It’s springtime again and calves, lambs and kids are likely on many hobby farmers’ minds. If you’ve got young stock arriving, hopefully you’re having a busy and enjoyable time. But as the Spiderman-turned-farmer quote goes: With great cuteness comes great responsibility.
Newborn animals (the term “neonate” is used for just-born livestock up to roughly a week of age) are fragile, sensitive little things. It’s on us to watch them closely during the first week of life to make sure they get the strongest start possible.
One health aspect that is incredibly important for young animals is their hydration status. Newborn mammals, humans included, are made up of a lot of water. If they don’t maintain that high level of hydration, things go downhill at an alarming rate.
Not surprisingly, severe dehydration can kill newborn livestock. So let’s take a closer look at this aspect of neonate health.
How would a young animal become dehydrated in the first place? Most commonly, it’s because they have diarrhea. Periods of lengthy loose stools can deplete a neonate of vital fluid and electrolytes. There are numerous causes of neonatal diarrhea. Most are either bacterial or viral in origin and are so common in ruminant species they are often all clumped together as “neonatal calf diarrhea,” commonly called “scours.”
If diarrhea isn’t caught and treated early enough, it quickly spirals into a disaster. First, the calf is weak and doesn’t feel good, so it doesn’t nurse. This then prevents the neonate from restoring any lost fluids and she gets weaker, then feels worse, then really is not nursing at all, meanwhile still having diarrhea and losing fluids.
See how this is a nasty vicious cycle? Severely dehydrated neonates are not able to stand on their own and become cold. If they are not treated aggressively at this point, they will die.
Read more: Check out these best practices for livestock birthing season!
Prevention & Treatment
One more word of caution: Some causes of scours are zoonotic, meaning the infectious agent can be transferred from animal to human (and vice versa). Always practice strict hygiene when handling a young animal with diarrhea. Remember to wash your hands immediately after handling it.
Additionally, don’t share equipment between sick animals (or disinfect between use).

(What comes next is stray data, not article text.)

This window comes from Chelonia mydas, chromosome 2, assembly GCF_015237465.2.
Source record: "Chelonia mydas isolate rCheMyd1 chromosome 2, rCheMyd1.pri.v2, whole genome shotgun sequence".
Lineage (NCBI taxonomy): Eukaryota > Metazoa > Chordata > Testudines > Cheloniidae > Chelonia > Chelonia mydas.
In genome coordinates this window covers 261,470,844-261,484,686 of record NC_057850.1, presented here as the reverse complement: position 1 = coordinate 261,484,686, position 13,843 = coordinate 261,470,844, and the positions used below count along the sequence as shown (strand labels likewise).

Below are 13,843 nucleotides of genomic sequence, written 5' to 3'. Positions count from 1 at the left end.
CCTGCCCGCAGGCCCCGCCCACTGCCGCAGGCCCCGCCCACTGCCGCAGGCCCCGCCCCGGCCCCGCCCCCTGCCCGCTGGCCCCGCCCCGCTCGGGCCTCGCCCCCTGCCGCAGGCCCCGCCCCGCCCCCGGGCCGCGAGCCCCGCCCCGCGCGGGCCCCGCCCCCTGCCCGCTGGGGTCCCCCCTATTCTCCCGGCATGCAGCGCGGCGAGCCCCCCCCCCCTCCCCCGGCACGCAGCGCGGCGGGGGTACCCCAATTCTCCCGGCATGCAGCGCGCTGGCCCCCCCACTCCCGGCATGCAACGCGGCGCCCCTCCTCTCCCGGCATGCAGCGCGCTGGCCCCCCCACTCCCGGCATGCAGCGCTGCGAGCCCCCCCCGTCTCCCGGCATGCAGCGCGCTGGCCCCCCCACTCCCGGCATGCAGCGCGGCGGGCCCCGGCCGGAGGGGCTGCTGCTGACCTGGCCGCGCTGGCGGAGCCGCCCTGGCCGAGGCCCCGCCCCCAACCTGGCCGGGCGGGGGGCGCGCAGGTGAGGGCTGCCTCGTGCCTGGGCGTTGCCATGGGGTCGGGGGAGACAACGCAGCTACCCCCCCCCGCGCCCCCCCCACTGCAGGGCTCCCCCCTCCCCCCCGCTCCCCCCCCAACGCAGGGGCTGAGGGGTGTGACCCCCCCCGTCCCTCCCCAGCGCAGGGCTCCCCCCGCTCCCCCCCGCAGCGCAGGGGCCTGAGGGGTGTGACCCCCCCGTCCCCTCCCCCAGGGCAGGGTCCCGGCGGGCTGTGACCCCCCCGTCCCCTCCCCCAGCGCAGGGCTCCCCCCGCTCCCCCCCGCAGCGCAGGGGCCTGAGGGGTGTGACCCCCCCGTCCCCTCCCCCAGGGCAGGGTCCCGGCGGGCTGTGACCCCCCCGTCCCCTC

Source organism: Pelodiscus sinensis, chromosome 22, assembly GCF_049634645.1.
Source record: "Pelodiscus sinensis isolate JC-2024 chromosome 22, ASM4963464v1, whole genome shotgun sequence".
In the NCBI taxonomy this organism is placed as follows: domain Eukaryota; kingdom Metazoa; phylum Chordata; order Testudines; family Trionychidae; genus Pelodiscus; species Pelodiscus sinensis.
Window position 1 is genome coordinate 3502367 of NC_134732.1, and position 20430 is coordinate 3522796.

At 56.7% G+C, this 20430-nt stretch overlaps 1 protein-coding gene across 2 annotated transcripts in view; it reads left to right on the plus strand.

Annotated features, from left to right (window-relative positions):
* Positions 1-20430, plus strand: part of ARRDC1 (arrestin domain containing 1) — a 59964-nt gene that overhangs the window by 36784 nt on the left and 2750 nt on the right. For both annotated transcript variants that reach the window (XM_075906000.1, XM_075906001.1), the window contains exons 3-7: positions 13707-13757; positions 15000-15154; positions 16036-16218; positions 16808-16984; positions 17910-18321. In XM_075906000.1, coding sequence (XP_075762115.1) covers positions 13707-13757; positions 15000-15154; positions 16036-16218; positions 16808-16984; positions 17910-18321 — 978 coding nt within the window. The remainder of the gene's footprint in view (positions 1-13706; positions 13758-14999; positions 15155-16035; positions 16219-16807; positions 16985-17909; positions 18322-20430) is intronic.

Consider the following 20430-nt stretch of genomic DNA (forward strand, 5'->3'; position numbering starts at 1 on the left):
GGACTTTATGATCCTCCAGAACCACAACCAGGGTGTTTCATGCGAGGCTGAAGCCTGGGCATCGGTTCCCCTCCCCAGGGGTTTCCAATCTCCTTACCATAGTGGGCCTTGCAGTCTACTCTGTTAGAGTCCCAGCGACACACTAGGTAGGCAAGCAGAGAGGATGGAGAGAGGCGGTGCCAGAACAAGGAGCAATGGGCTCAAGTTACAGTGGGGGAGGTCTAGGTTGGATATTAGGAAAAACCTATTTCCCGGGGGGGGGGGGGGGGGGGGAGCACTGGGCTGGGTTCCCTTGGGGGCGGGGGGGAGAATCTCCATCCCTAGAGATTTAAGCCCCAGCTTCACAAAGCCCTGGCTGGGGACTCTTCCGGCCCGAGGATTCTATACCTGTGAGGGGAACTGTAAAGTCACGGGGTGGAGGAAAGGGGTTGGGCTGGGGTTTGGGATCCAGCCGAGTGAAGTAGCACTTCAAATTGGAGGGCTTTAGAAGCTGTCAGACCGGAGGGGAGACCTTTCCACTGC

Whether an animal has diarrhea or not is obvious. But how do you measure dehydration in newborn livestock? It turns out there is a lot of solid science behind a simple pinch. “Skin tenting” is what is measured when you pinch skin and see how long it takes to snap back against the body.
Testing by Tenting
Try it on yourself—pinch the loose skin on the top of your hand. Hopefully, it pops back in place within a second or so. If it stays tented, go drink some water.
Now let’s apply this practice to young ruminants. A good place to pinch the skin of a calf is directly below its eye. Unlike skin around the shoulders, the skin on the face is relatively tight and should snap back readily if the calf is healthy. Once you pinch and let go, start counting seconds.
If the skin takes longer than a second to pop back in place, you’ve got a clinically dehydrated animal on your hands. If skin takes longer than five seconds to pop back in place, this animal is severely compromised.
It’s in the Eyes
In conjunction with skin tenting, look at your calf’s eyes. The more dehydrated an animal gets, the more sunken its eyes are in the sockets. With a ruler, measure the space between the lower eyelid and the actual eyeball in millimeters. In a normally hydrated animal, there shouldn’t be any space there.
However, as the animal becomes dehydrated, the eyeball will start to sink back into the skull, creating a measurable space. Check out this table from Oklahoma State University on how to use skin tenting and eyeball scores to calculate how dehydrated your calf is. Consider printing it out and putting it in the barn for easy reference.
If a your newborn livestock has dehydration of less than about 8 percent (equating to a one- to three-second skin tent time and no more than 4 mm eyeball recession), you should supplement him with oral fluids to replace the amount he has lost. If skin tenting takes longer than three seconds and the eyeball is more than 4 mm recessed, this calf requires more serious fluid therapy in the form of IV fluids.
At this point, you should call your veterinarian for help.
Keeping a close eye on your young livestock and investigating further when you suspect something’s not quite right are the best ways to help the animals on your farm get off to the strongest start this year.